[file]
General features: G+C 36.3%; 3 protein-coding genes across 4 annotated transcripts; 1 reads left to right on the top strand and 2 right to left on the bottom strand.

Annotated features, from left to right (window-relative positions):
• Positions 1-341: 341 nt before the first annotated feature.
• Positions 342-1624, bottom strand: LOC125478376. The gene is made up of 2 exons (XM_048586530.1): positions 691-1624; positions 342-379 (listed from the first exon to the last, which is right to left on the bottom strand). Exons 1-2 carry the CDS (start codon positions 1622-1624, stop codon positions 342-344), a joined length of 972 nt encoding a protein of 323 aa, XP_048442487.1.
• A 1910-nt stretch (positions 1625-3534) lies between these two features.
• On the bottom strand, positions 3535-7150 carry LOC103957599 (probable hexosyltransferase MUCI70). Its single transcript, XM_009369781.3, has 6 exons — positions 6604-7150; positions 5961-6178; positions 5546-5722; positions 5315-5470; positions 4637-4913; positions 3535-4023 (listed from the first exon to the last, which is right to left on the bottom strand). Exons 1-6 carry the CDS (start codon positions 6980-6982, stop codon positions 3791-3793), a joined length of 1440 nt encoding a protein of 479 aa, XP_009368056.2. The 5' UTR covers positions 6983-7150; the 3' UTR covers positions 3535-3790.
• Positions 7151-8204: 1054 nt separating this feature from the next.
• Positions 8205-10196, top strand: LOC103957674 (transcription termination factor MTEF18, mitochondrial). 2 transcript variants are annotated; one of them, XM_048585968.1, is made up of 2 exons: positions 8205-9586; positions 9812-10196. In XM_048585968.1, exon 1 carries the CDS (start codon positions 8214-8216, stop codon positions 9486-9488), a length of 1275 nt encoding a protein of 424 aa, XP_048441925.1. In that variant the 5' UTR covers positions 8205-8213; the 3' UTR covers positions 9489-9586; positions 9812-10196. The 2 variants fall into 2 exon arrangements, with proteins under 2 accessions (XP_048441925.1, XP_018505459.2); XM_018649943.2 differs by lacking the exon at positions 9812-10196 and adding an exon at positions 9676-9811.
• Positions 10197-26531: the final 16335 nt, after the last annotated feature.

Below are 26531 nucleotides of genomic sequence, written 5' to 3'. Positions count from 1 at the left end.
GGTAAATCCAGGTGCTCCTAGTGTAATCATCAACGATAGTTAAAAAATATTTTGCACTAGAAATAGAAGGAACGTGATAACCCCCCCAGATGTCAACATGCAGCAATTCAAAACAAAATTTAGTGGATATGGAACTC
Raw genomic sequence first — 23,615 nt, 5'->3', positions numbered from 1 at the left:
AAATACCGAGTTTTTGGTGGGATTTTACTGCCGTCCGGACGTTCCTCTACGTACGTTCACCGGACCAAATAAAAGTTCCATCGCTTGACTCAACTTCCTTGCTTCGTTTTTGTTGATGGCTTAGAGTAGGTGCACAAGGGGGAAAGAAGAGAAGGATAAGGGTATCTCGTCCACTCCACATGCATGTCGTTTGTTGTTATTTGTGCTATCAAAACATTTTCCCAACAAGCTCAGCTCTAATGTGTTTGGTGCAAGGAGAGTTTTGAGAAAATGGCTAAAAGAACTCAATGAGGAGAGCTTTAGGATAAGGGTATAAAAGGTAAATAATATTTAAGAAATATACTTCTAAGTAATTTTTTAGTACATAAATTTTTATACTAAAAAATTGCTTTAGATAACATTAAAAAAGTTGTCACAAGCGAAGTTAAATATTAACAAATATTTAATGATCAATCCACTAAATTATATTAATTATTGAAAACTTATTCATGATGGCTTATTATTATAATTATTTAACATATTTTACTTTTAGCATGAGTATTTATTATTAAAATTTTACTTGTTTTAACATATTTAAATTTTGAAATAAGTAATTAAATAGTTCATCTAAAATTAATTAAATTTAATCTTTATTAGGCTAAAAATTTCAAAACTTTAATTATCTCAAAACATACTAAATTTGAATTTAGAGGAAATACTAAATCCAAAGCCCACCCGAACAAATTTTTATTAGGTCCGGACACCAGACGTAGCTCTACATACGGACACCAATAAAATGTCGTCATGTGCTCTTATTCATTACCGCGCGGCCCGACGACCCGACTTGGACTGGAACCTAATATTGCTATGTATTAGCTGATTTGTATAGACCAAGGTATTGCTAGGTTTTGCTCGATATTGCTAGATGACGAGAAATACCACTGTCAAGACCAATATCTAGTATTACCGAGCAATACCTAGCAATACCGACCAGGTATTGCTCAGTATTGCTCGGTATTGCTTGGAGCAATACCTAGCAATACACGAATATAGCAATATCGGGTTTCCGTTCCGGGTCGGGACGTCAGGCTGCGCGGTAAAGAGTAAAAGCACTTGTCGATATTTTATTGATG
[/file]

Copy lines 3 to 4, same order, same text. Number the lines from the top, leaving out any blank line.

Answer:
• Positions 1-341: 341 nt before the first annotated feature.
• Positions 342-1624, bottom strand: LOC125478376. The gene is made up of 2 exons (XM_048586530.1): positions 691-1624; positions 342-379 (listed from the first exon to the last, which is right to left on the bottom strand). Exons 1-2 carry the CDS (start codon positions 1622-1624, stop codon positions 342-344), a joined length of 972 nt encoding a protein of 323 aa, XP_048442487.1.